Wait for the status column to switch to green. Once the node is green, all primary and replica shards have been allocated.

    During a rolling upgrade, primary shards assigned to a node running the new version cannot have their replicas assigned to a node with the old version. The new version might have a different data format that is not understood by the old version.

    If it is not possible to assign the replica shards to another node (there is only one upgraded node in the cluster), the replica shards remain unassigned and status stays yellow.

    In this case, you can proceed once there are no initializing or relocating shards (check the init and relo columns).

    As soon as another node is upgraded, the replicas can be assigned and the status will change to green.

    Shards that were not flushed might take longer to recover. You can monitor the recovery status of individual shards by submitting a _cat/recovery request:

    GET _cat/recovery

    If you stopped indexing, it is safe to resume indexing as soon as recovery completes.

  10. Repeat.

    When the node has recovered and the cluster is stable, repeat these steps for each node that needs to be updated. You can monitor the health of the cluster with a _cat/health request:

    GET /_cat/health?v=true

    And check which nodes have been upgraded with a _cat/nodes request:

    GET /_cat/nodes?h=ip,name,version&v=true
  11. Restart machine learning jobs.

    If you temporarily halted the tasks associated with your machine learning jobs, use the set upgrade mode API to return them to active states:

    POST _ml/set_upgrade_mode?enabled=false

    If you closed all machine learning jobs before the upgrade, open the jobs and start the datafeeds from Kibana or with the open jobs and start datafeed APIs.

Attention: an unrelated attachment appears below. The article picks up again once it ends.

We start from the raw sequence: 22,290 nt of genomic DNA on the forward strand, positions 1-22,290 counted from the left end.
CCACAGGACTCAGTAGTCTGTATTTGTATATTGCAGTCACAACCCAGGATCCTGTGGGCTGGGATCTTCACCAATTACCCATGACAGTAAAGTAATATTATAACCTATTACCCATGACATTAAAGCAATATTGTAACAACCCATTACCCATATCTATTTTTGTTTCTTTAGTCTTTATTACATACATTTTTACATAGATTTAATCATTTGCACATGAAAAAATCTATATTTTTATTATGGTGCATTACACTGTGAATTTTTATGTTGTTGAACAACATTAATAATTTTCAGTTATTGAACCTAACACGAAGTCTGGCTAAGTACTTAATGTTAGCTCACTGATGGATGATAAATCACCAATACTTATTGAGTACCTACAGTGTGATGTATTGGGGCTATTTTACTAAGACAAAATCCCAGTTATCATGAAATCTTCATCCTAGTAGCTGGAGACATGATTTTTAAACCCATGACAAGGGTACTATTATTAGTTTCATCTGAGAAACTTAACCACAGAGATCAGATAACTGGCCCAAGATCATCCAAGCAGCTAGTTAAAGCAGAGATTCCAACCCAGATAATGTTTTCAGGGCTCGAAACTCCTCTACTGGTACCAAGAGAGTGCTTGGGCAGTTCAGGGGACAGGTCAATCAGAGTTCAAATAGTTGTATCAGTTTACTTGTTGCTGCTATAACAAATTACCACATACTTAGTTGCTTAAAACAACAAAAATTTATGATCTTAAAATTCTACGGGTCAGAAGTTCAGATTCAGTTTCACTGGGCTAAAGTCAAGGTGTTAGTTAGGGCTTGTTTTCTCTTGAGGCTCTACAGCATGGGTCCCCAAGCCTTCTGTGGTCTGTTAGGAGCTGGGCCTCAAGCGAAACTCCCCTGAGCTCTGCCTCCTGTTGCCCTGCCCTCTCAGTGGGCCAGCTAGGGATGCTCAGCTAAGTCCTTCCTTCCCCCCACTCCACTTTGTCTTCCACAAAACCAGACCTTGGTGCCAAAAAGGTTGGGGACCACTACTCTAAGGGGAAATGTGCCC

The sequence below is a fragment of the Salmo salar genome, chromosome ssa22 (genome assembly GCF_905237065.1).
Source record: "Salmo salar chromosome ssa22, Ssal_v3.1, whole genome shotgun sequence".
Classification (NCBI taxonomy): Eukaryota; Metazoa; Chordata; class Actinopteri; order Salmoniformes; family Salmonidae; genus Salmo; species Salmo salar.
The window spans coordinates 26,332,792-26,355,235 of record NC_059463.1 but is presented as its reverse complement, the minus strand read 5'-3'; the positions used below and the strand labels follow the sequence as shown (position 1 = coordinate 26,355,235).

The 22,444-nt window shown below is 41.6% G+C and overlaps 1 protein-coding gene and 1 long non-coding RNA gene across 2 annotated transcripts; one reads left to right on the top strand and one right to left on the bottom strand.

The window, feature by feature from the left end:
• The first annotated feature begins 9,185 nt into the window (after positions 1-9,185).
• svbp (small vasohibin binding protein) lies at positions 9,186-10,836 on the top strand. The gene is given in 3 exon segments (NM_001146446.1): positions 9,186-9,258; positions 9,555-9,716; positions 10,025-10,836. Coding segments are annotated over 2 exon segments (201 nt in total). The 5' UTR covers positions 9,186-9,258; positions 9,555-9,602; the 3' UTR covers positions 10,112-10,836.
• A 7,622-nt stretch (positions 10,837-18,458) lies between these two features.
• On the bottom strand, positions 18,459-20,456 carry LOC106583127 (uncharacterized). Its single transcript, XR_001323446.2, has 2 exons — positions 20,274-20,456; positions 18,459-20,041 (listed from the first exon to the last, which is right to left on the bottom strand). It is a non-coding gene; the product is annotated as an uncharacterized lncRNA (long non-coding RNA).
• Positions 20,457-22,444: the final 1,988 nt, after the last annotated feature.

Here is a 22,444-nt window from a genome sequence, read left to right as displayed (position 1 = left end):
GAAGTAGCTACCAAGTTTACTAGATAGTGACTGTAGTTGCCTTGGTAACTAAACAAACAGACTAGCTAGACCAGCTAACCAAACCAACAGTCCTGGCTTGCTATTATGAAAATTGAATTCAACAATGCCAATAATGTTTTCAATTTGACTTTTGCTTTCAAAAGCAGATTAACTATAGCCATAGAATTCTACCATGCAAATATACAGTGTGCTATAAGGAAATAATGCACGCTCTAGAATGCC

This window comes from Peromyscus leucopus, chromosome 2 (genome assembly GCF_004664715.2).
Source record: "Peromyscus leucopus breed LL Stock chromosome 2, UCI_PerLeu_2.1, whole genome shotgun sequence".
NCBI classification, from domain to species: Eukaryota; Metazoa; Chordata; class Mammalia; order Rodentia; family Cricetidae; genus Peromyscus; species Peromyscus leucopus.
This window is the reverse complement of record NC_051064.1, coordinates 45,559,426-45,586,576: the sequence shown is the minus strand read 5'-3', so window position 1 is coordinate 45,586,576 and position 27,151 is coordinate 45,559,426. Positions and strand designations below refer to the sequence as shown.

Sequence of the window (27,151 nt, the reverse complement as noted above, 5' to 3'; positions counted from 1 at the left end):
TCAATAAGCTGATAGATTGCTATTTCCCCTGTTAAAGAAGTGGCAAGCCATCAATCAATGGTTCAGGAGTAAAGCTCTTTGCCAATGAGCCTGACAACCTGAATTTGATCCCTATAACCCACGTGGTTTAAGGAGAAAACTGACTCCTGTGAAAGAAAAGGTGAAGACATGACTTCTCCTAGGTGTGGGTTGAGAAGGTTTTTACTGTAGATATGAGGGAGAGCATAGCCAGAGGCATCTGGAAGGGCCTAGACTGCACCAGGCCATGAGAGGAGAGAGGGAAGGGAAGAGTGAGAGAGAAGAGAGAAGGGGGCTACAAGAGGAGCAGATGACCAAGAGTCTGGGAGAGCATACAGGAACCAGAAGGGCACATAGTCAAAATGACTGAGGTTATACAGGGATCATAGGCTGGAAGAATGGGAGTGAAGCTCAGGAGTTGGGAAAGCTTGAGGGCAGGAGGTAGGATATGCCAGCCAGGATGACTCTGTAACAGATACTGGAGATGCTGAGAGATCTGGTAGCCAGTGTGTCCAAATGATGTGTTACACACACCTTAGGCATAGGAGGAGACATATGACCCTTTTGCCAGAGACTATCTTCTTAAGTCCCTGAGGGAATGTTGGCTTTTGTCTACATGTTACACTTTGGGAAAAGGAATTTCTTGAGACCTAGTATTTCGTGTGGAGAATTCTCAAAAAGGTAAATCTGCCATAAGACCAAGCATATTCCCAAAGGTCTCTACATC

Rolling upgradesedit

During a rolling upgrade, the cluster continues to operate normally. However, any new functionality is disabled or operates in a backward compatible mode until all nodes in the cluster are upgraded. New functionality becomes operational once the upgrade is complete and all nodes are running the new version. Once that has happened, there’s no way to return to operating in a backward compatible mode. Nodes running the previous version will not be allowed to join the fully-updated cluster.

In the unlikely case of a network malfunction during the upgrade process that isolates all remaining old nodes from the cluster, you must take the old nodes offline and upgrade them to enable them to join the cluster.

If you stop half or more of the master-eligible nodes all at once during the upgrade the cluster will become unavailable. You must upgrade and restart all of the stopped master-eligible nodes to allow the cluster to re-form. It might also be necessary to upgrade all other nodes running the old version to enable them to join the re-formed cluster.

Similarly, if you run a testing/development environment with a single master node it should be upgraded last. Restarting a single master node forces the cluster to be reformed. The new cluster will initially only have the upgraded master node and will thus reject the older nodes when they re-join the cluster. Nodes that have already been upgraded will successfully re-join the upgraded master.

Archived settingsedit

If you upgrade an Elasticsearch cluster that uses deprecated cluster or index settings that are not used in the target version, they are archived. We recommend you remove any archived settings after upgrading. For more information, see Archived settings.